Go to the toolbar click on

**Convert to Crystal**➟**Build**➟ back to the toolbar and click on**Center**.

## 1.2.2. Structural relaxation

The C_{5}carbon chain is attached to the bottom and top Al wire.
Now, we can perform the transport calculation, but before that we have to find the equilibrium position of the carbon atoms.
Let’s generate the relaxation input file:

In the menu bar of Device Studio, click

**Simulator**➟**NanoDCAL**➟**Relax**to pop up the interface**Relax Calculation for Crystal**to set the parameters;Go to the

**Basic settings**on**Electron temperature**➟ set**100 K**;On the

**Relax**tab ➟**Method**and choose**CG**;Go to the

**Interaction control**tab ➟ select**TotalEnergy**and type**1e-04**and click**Generate files**.

The generated *Relax.input* has be edited to relax only the atoms in the carbon chain and one layer of Al wire in each side of carbon chain.
The extra Al layers (buffer) will be constrained, to ensure that the electrodes will perfectly connect to the central region, and keep the bulk characteristics of the device.

The following keywords should be included in the file:

```
calculation.fixCentralCellShape = true
calculation.relaxation.movingAtoms = [1:6, 8, 12, 15, 58, 61, 65, 67]
```

The keywords specify the following:

`calculation.fixCentralCellShape`

If true, the central cell shape will not be changed during the relaxation;`calculation.relaxation.movingAtoms`

The \(3\times n\) coordinates corresponding to the atoms listed in the movingAtoms will be allowed to change during the relaxation, and the others will be fixed.

The generated file for relaxation can be found here: `Relax-Al-C5-linear-Al.input`

.
To perform the relaxation see how to run an input file in the previous tutorial.

After the calculation, the distances between the neighboring carbon atoms in linear configuration found to be \(d_{C-C}\approx 1.27\) and \(\approx 1.36\) Å. These values are in line with the experimental ones for polyyne, where interatomic distances are predicted to be 1.33 Å (C \(-\) C) and 1.23 Å (C \(\equiv\) C) [KOB]. The distance from carbon atom to the Al surface is \(d_{C-Al}\approx 1.04\) Å, and the carbon atom is located at three-fold hollow site.

## 1.2.3. Building the two-probe device

Now, we’ll build the two-probe geometry.
On the unit cell of the central region (Al-C_{5}-Al) the system has a finite cross-section along the *zx-* axis and must be the same as used in both electrodes.
This device can be built using Device Studio modeling as shown in Fig. 1.2.5:

After the relaxation open the

*Atoms_relaxed.xyz*file on Device Studio ➟ go to the toolbar and click**Convert to Crystal**:On

**Bravais lattice**tab set**Cubic: Simple**cell and*a*=**40**Å.

Go to the menu bar click

**Build**➟**Convert to Device**, check**Bottom electrode**and**Top electrode**options, click**Preview**and**Build**the structure.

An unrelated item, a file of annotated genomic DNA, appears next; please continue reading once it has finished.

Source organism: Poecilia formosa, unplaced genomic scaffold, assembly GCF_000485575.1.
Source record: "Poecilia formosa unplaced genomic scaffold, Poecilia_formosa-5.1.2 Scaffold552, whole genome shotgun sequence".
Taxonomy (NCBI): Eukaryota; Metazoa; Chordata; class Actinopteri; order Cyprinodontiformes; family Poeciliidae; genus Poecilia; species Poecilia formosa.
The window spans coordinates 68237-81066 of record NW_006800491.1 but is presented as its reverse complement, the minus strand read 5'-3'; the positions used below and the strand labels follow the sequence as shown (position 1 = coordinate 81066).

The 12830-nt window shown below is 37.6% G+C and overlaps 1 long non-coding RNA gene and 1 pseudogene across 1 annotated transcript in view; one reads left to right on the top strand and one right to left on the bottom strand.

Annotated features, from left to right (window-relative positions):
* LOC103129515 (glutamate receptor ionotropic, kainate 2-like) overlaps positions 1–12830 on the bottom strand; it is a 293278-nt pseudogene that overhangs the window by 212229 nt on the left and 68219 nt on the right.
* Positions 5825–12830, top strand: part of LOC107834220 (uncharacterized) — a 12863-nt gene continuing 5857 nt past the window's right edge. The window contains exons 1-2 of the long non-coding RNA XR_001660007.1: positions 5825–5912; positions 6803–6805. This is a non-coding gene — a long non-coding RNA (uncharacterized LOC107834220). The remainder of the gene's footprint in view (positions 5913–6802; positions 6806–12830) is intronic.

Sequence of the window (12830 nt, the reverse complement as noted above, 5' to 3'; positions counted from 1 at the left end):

The proposed device Fig. 1.2.5 can be divided into two electrodes and a central region. Moreover, the electrodes are semi-infinite with periodic boundary conditions along the \(\pm\) *y*-direction relative to the Al-C_{5}-Al central scattering region.

Note

Since the leads are along the \(\pm\) y-axis. The calculation should be performed considering

topandbottomleads by the convention of NanoDCAL.

Bottom (lead 1): [0 -1 0] means the direction of -

*y*;Top (lead 2): [ 0 1 0] means the direction of +

*y*.

## 1.2.4. Transport calculation

The calculation of a two-probe system typically consists of the following steps:

SCF calculation for the electrodes;

NEGF-SCF calculation for the scattering region.

The required input files for these procedure could be generated using Device Studio with NanoDCAL module simulator. The user can follow the procedure in how generating the device input files from the previous tutorial.

SCF for electrode

Firstly, we have to perform the self-consistent calculation of the electrode. Before that, we’ll briefly present the simulation parameters specified in the generated files.

Top electrode input file

```
%%What quantities should be calculated
calculation.name = scf
%Basic setting
calculation.occupationFunction.temperature = 100
calculation.realspacegrids.E_cutoff = 80 Hartree
calculation.xcFunctional.Type = LDA_PZ81
calculation.k_spacegrids.number = [ 1 100 1 ]'
system.centralCellVectors = [[30 0 0]' [0 4.0495 0]' [0 0 30]']
system.spinType = NoSpin
%Iteration control
calculation.SCF.monitoredVariableName = {'rhoMatrix','hMatrix','totalEnergy','bandEnergy','gridCharge','orbitalCharge'}
calculation.SCF.convergenceCriteria = {1e-06,1e-06,1e-06,[],[],[]}
calculation.SCF.maximumSteps = 200
calculation.SCF.mixMethod = Pulay
calculation.SCF.mixRate = 0.1
calculation.SCF.mixingMode = H
calculation.SCF.startingMode = H
%calculation.SCF.donatorObject = NanodcalObject.mat
%Basic set
system.neutralAtomDataDirectory = '../'
system.atomBlock = 9
AtomType OrbitalType X Y Z
Al LDA-DZP 12.97524999 3.03712500 15.00000000
Al LDA-DZP 17.02475000 3.03712500 15.00000000
Al LDA-DZP 15.00000000 1.01237501 15.00000000